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Examples of Interdependence

Examples of Interdependence

TEKS Objective

The student is expected to analyze and record examples of interdependence found in various situations such as terrariums and aquariums or pet and caregiver.

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Essential Understanding

The student knows that the living environment is composed of relationships between organisms and the life cycles that occur.

Science Background

The Concept of the Ecosystem: University of Michigan (website) - Good introduction to the many interactions among living and nonliving components of the environment.

The Concept of the Ecosystem
University of Michigan, www.umich.edu

Interdependence of Life: Project 2061 (website) - Brief overview of how organisms depend on one another and elements of the environment for survival.

Interdependence of Life
Project 2061, www.project2061.org

What is an aquatic ecosystem? University of Florida CSREES Florida Water Quality Program (website) – Aquatic ecosystems are good examples of the interdependence of living and nonliving objects. This site explains aquatic ecosystems, including issues such as environment protection and flooding.

What is an Aquatic Ecosystem?
University of Florida, www.ufl.edu

Signature Lesson

Log Hotel: FORED BC - Landscapes (PDF) - Observe how nature has its own recycling program as plants and animals move into decaying logs and depend on each other for survival.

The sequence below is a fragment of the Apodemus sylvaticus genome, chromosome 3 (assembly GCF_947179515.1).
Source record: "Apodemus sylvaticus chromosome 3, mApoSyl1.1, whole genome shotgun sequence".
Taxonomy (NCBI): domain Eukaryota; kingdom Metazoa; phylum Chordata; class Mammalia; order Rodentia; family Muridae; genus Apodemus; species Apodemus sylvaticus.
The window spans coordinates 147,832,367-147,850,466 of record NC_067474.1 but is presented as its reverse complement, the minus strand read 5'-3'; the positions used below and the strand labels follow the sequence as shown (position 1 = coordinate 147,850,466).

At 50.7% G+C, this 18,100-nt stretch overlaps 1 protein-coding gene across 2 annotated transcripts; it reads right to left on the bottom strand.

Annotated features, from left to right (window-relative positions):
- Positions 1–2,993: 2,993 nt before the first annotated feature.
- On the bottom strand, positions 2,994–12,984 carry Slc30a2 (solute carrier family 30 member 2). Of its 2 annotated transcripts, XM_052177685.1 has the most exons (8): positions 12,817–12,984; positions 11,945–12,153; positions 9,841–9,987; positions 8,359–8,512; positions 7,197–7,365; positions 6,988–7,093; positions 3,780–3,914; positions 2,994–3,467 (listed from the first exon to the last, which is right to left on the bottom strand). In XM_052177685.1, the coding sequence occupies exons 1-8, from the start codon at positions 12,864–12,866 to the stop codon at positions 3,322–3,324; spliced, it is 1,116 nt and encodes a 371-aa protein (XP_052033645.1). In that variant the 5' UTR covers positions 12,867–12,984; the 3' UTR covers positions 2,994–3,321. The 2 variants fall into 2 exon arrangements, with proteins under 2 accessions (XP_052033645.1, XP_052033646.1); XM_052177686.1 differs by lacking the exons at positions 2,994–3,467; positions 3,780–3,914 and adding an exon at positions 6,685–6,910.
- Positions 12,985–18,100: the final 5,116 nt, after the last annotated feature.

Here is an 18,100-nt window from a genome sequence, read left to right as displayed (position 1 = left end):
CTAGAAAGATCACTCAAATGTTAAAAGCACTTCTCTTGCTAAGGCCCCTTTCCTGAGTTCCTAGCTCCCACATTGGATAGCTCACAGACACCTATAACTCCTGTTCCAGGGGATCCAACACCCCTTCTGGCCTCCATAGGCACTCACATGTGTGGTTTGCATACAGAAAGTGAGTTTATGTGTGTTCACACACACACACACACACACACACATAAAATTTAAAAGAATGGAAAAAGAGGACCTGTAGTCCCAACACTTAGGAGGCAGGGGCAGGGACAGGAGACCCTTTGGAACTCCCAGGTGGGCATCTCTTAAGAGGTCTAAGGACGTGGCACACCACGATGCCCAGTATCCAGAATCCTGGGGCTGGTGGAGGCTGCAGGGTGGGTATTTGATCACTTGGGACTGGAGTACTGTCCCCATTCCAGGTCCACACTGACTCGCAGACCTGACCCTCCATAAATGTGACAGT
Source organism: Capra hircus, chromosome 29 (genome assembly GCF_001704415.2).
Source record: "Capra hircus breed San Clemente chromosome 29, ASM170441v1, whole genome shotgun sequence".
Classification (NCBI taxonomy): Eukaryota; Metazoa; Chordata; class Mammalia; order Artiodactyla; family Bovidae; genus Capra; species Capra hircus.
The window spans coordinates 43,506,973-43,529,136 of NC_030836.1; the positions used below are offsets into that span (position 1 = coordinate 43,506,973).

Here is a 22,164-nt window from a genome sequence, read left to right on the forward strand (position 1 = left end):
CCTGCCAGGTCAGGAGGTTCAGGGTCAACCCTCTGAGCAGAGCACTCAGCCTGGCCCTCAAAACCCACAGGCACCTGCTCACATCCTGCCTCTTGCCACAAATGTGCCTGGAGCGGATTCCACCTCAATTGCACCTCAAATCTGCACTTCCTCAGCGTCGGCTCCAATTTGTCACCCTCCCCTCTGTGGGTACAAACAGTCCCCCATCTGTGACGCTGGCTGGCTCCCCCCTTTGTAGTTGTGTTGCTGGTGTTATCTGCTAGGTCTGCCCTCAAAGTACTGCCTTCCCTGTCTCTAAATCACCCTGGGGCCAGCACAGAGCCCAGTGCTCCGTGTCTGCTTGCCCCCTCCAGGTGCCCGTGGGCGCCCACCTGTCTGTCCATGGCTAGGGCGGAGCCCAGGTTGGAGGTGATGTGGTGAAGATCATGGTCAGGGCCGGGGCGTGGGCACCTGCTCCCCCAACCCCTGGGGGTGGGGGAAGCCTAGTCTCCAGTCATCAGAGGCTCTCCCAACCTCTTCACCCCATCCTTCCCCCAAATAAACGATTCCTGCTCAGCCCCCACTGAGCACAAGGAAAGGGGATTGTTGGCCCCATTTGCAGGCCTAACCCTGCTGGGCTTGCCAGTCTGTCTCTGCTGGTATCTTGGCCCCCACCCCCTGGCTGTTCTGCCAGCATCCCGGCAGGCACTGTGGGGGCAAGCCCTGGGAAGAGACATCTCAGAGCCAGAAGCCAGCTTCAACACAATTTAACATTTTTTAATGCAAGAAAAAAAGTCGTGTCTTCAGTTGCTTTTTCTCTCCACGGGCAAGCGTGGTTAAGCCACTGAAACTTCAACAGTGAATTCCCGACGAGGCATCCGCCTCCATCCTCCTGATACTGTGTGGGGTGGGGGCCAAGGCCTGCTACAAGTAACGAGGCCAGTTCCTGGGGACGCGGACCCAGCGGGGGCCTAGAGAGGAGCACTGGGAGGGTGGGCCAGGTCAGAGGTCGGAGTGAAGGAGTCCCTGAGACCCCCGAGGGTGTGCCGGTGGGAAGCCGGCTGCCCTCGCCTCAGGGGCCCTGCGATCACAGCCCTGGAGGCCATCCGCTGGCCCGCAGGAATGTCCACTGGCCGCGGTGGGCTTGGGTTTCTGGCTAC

Log Hotel
ForedBC, www.landscapesmag.com

Supporting Lessons

Investigating Local Ecosystems: Science NetLinks (website) - Investigate the habitats of local plants and animals and how they depend on each other for survival.

Investigating Local Ecosystems
Science NetLinks, www.sciencenetlinks.com

Animals’ Needs - Living Things and Their Needs: BioEd Online (website) - Create terrariums to analyze and record examples of how earthworms depend on their environment.

Animals' Needs
BioEd Online, www.bioedonline.org

Needs of Plants: BioEd Online (website) – Students plant radish seeds in different environments and observe the radishes over time to learn about what plants need to grow and survive.

Needs of Plants
BioEd Online, www.bioedonline.org

Elaboration Lessons and Extensions

Putting it all Together: Goldfish Connection (website) - Learn how to set up your own classroom aquarium. Analyze and record examples of interdependence found in an aquarium.

Putting it all Together
Goldifsh Connections, www.goldfishconnection.com

Assessment Ideas

Have students draw a picture of the class terrarium or aquarium, or a decaying log, and make a list of at least five ways the living organisms depend on each other, and on non-living objects, for survival.

Literature Connections

On One Flower. Fredericks, Anthony (ISBN-13: 978-1584690870)

Under One Rock. Fredericks, Anthony (ISBN-13: 978-1584690276)

Pat the Bunny (Touch and Feel Book). Kunhardt, Dorothy (ISBN-13: 978-0307120007)

Every Living Thing. Rylant, Cynthia (ISBN-13: 978-0689712630)

Related Science TEKS

(1.1A) Science Safety